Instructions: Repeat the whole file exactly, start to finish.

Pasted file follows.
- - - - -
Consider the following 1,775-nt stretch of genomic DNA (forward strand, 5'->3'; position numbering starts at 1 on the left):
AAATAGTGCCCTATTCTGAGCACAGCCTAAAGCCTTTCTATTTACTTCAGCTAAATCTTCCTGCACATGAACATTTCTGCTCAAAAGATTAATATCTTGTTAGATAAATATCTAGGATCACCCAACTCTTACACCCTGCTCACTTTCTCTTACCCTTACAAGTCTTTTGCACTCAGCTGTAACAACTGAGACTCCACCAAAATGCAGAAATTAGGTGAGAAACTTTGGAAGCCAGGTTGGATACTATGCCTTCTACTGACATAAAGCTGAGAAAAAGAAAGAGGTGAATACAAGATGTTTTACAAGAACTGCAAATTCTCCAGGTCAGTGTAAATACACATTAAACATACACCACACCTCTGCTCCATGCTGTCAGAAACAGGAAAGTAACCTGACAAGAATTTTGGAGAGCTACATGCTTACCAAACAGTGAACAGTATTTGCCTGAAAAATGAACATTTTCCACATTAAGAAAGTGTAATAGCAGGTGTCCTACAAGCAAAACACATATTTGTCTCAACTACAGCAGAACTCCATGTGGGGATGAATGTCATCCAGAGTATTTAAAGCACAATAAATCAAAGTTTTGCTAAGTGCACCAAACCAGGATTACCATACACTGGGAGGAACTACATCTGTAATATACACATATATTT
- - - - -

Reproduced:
Consider the following 1,775-nt stretch of genomic DNA (forward strand, 5'->3'; position numbering starts at 1 on the left):
AAATAGTGCCCTATTCTGAGCACAGCCTAAAGCCTTTCTATTTACTTCAGCTAAATCTTCCTGCACATGAACATTTCTGCTCAAAAGATTAATATCTTGTTAGATAAATATCTAGGATCACCCAACTCTTACACCCTGCTCACTTTCTCTTACCCTTACAAGTCTTTTGCACTCAGCTGTAACAACTGAGACTCCACCAAAATGCAGAAATTAGGTGAGAAACTTTGGAAGCCAGGTTGGATACTATGCCTTCTACTGACATAAAGCTGAGAAAAAGAAAGAGGTGAATACAAGATGTTTTACAAGAACTGCAAATTCTCCAGGTCAGTGTAAATACACATTAAACATACACCACACCTCTGCTCCATGCTGTCAGAAACAGGAAAGTAACCTGACAAGAATTTTGGAGAGCTACATGCTTACCAAACAGTGAACAGTATTTGCCTGAAAAATGAACATTTTCCACATTAAGAAAGTGTAATAGCAGGTGTCCTACAAGCAAAACACATATTTGTCTCAACTACAGCAGAACTCCATGTGGGGATGAATGTCATCCAGAGTATTTAAAGCACAATAAATCAAAGTTTTGCTAAGTGCACCAAACCAGGATTACCATACACTGGGAGGAACTACATCTGTAATATACACATATATTT